In the mid-50's, Rock and roll was the rage, and while R&B music was much more embraced in mainstream white America, white teenagers likely saw the early R&B artists of the late 40s and early 50s as being old-fashioned blues singers whose records weren't worth listening to. The only popular R&B artist from the late 40's who also made it big in mainstream rock and roll in the mid-50's was Fats Domino (a man Elvis constantly made reference to, always to the surprise of interviewers--remember these were times of segregation), his first hit recorded in 1949; Little Richard had records as early as 1951 but they were unsuccessful, until his recording of Tutti Frutti in 1956. Chuck Berry was a popular local performer in East St. Louis during the Hoy Hoy era but he never recorded before 1955 when he became famous with Maybelline. Ike Turner was also a successful R&B artist during the Hoy Hoy era, with hit records going back to 1951, but his mid-50's records were always promoted to the R&B (black) audience, so his music was never classified in the "crossover R&B to white" music (named Rock n Roll)

5. By 1954 or 1955, just after Elvis's first recording, his music was definitively called Rock n Roll, in fact he was later given the title "the King" of Rock n Roll.

"'He's the new rage! He sings hillbilly in R&B time. Can you figure that out? And he's causing a great commotion wherever he goes, with girls screaming and fainting and chasing after him throughout the South." said a Louisiana reporter in 1954

Those that had jumped on the Rock n Roll band wagon got notoriety while most that had not seemed to get left behind. Besides, R&B records had been geared towards adults, with adult lyrics, and the kids just weren't ready for fact the crossover R&B (given the name Rockn Roll) almost always had the lyrics rewritten by white record producers. Little Richard's Tutti Frutti lyrics ""Tutti Frutti, good booty / If it don't fit, don't force it / You can grease it, make it easy" was replaced with Tutti Frutti, all rooty." (all rooty was hipster for "all right")

The few black artists who had their records promoted as rock and roll records, rather than R&B records, enjoyed the greatest success by far. These artists were Little Richard, Chuck Berry, Bo Diddley, Fats Domino, and the vocal groups. The black artists whose records were promoted as R&B did not sell much to white in fact the original plan of record producers and deejays renaming (and often rewriting) the music so it appealed to whites panned out as planned. For example, Ike Turner is not mentioned alongside Little Richard or Chuck Berry or even in Rock n roll books, even though they were singing the same music, simply because his music had been promoted as R&B, not Rock n Roll.

In the end it is one big crazy ride. Ultimately Elvis was titled The King, and one should never ignore his unique genre blend that literally shook up the world. It was probably the best thing that ever happened. If only the divide that he bridged could be a reality in the world we live in.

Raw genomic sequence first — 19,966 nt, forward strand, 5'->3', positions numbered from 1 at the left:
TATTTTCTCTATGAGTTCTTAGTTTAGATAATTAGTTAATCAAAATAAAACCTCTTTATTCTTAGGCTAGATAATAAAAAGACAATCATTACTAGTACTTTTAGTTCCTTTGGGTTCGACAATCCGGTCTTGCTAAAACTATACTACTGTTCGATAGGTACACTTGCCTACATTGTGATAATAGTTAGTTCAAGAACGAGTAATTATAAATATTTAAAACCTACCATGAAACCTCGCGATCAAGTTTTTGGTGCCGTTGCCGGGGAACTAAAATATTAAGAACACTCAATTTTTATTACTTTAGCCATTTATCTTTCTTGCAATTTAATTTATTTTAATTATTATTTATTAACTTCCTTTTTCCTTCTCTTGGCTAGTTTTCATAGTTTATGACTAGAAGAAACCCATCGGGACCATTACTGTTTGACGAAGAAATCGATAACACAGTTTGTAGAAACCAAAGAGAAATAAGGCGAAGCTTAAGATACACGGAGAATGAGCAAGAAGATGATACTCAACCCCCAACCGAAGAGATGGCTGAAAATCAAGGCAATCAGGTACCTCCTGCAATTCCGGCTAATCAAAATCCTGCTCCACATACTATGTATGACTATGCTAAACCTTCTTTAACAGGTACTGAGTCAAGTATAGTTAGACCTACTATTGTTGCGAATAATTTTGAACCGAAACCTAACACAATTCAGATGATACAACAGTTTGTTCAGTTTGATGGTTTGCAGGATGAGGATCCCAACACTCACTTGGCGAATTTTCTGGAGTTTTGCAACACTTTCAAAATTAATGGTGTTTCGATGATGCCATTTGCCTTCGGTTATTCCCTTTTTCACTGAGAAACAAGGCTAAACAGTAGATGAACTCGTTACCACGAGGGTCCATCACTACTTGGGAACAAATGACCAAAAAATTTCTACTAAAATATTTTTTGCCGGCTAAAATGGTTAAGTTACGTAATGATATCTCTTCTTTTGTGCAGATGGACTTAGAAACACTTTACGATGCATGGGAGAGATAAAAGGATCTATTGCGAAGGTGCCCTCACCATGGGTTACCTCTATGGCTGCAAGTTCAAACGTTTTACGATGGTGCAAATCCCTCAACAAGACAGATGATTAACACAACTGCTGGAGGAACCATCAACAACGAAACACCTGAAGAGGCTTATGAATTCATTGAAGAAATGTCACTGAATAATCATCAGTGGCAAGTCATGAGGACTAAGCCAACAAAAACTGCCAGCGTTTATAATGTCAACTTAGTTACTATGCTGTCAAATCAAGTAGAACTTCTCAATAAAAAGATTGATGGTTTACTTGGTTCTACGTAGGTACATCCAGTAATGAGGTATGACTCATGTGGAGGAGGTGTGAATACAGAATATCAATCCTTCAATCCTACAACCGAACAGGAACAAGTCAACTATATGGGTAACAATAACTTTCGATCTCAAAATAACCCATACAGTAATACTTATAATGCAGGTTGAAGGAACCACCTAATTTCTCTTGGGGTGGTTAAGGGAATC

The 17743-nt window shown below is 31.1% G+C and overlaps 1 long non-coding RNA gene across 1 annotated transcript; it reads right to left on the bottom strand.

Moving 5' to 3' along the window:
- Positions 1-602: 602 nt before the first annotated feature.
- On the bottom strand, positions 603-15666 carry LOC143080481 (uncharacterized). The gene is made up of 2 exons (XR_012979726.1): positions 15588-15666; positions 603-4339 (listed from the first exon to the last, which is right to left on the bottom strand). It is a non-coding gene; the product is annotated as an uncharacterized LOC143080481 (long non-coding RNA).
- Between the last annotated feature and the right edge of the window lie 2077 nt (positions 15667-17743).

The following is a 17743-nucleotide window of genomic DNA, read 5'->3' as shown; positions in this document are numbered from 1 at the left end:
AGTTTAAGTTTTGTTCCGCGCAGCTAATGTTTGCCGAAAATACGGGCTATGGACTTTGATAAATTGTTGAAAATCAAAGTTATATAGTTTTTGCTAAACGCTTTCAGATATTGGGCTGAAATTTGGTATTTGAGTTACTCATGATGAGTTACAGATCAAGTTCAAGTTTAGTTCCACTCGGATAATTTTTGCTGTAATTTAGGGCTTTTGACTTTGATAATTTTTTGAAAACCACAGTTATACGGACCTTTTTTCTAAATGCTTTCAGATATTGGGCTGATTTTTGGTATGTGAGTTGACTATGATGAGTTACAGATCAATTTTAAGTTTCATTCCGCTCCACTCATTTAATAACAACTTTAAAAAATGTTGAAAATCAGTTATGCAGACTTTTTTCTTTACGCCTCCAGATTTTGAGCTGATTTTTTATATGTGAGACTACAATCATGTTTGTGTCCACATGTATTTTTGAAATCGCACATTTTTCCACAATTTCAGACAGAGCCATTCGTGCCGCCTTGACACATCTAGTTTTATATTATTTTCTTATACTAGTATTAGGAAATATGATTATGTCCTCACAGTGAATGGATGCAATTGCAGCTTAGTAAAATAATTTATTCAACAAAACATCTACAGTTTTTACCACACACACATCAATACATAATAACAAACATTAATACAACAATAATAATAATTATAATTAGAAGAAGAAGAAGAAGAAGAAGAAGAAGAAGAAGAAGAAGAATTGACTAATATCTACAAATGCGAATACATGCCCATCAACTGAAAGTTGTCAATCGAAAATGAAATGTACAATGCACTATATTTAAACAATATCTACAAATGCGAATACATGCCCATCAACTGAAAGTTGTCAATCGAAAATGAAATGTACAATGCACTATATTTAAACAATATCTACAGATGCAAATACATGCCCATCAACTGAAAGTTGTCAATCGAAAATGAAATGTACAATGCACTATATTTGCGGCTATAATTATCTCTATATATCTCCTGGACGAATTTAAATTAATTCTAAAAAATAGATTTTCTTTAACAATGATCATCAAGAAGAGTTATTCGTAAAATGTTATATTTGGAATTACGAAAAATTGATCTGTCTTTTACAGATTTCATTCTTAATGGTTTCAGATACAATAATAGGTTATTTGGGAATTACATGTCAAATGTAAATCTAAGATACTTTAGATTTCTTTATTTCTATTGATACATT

A famous Elvis quote:

"No Sweets, No Elvis" (Elvis telling the Houston Asterdome people to shove it when they said he could not perform his concert there with black backup singers)

More famous Elvis quotes:

"Elvis is the great that ever was, is, or ever will be." -Chuck Berry

"Elvis is God-given. There is no other explanation."-Little Richard

"Elvis and I are the only true American originals." -James Brown

"I don't respect nobody but Elvis Presley." -Muhammad Ali

"Nothing affected me until I heard Elvis." Lennon

""Elvis is the greatest cultural force in the twentieth century. He introduced the beat to, language, clothes, it's a whole new social revolution - the 60's comes from it." -Leonard Bernstein, NY Philharmonic

"Elvis was a great man. He did more for civil rights than people know. To call him a racist is an insult to us all." --the great Ernest Withers, Hall of Fame inductee, renowned for recording the pivotal moments in the Civil Rights Movements through Photography.

"If any individual of our time can be said to have changed the world, Elvis Presley is the one....His music was the most liberating event of our era ... it reminded us not only of his greatness, but of our own potential.

-Greil Marcus From his book, Mystery Train, 1975.


* In 1934 the Boswell Sisters made a record called, "Rock And Roll," which refers to the nautical usage of the term. This was a tin pan alley song about ships and the sea by a pop singing group.

** There was a recording ban for all of 1948, so many of the records that were released at the beginning of 1949 were actually recorded secretly in 1948. One of these 1948 recordings released in Jan of '49 was Brown's "Rocking At Midnight," which was his answer to Harris' cover of his "Good Rocking Tonight." Note how Brown changed the tempo by adding the gospel hand-clapping, as Harris had done.